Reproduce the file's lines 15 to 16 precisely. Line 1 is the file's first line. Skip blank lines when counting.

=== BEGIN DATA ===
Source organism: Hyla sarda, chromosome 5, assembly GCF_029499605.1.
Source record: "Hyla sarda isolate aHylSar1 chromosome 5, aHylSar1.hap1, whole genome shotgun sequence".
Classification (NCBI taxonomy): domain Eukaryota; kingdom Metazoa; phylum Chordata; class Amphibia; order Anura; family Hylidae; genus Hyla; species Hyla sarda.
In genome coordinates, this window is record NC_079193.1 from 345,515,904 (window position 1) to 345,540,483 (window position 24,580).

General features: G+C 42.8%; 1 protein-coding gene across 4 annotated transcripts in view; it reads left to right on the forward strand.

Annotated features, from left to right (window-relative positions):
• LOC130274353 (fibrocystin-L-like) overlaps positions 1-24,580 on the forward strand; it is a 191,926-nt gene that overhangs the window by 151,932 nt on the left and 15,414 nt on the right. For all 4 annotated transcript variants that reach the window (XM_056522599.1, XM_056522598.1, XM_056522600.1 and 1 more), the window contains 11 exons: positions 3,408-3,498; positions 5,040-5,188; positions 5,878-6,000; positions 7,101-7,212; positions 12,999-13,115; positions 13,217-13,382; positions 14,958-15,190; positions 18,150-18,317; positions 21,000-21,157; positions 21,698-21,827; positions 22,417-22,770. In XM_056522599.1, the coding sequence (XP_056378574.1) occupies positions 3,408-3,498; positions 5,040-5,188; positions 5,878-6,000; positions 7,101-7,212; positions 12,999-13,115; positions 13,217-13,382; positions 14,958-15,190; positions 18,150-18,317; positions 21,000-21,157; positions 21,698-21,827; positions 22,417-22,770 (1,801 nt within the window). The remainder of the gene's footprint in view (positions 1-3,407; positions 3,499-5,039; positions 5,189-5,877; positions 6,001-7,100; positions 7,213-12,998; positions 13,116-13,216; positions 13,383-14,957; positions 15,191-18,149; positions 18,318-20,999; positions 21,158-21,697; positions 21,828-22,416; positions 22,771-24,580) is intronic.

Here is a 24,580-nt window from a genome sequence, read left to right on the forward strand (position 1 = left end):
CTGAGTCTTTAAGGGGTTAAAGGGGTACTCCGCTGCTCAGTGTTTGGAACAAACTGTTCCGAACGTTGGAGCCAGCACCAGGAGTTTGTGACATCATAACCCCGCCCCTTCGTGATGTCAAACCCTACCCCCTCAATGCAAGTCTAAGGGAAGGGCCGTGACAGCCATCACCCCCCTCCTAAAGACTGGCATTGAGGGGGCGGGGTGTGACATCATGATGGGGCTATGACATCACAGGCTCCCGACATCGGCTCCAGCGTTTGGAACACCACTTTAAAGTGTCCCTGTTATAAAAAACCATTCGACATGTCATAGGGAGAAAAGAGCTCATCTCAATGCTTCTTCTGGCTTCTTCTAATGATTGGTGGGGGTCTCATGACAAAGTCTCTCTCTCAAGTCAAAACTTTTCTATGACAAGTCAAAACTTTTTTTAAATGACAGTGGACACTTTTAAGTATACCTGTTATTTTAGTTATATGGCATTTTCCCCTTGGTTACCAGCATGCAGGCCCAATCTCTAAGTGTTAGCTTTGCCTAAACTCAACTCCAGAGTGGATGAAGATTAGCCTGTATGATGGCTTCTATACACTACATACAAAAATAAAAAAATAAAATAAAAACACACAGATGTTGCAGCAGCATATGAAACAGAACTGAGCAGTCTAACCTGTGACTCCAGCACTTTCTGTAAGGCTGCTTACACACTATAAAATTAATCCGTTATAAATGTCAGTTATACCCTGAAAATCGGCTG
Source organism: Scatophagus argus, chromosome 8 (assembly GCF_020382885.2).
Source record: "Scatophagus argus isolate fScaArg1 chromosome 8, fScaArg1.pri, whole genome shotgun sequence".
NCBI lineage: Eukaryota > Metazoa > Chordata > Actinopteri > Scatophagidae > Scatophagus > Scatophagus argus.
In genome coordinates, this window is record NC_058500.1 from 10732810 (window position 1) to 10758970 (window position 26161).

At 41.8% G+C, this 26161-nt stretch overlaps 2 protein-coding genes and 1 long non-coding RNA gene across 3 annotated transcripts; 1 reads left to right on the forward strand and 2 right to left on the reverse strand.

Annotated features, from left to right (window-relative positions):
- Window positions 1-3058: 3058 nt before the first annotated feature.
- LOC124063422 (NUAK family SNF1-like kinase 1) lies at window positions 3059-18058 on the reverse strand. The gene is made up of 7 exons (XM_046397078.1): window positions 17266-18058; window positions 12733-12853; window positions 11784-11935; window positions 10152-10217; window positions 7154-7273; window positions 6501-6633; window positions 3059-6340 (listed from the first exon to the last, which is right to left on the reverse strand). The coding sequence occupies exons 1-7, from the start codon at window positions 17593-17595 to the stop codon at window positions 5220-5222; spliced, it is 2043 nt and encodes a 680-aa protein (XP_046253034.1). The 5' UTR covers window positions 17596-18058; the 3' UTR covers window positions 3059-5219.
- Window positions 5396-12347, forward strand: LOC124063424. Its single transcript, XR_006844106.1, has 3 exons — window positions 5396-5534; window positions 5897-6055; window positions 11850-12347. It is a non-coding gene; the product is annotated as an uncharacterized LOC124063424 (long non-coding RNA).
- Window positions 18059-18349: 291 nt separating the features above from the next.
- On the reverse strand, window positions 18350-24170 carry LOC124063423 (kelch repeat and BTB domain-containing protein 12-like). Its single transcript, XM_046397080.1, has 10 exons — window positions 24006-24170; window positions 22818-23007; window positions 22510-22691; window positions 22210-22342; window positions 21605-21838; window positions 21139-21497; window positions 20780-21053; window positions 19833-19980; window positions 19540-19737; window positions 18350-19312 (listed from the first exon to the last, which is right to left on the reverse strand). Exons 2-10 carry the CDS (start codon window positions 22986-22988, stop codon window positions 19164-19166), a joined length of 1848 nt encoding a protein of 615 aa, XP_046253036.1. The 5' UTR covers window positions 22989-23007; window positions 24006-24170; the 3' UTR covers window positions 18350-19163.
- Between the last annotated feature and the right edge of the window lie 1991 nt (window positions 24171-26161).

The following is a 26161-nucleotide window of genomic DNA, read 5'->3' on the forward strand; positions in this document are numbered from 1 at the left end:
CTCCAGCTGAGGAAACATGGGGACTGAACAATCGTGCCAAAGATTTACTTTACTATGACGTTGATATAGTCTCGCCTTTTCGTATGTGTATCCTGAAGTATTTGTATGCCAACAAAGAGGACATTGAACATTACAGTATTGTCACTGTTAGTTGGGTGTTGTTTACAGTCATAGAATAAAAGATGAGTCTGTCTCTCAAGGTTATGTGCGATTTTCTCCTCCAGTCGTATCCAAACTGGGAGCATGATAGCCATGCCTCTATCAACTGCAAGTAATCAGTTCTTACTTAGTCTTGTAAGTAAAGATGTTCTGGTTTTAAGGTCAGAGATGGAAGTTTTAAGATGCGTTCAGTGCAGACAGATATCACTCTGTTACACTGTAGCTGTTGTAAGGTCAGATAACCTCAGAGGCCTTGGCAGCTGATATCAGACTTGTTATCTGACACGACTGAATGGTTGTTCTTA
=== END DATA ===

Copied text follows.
Annotated features, from left to right (window-relative positions):
- Window positions 1-3058: 3058 nt before the first annotated feature.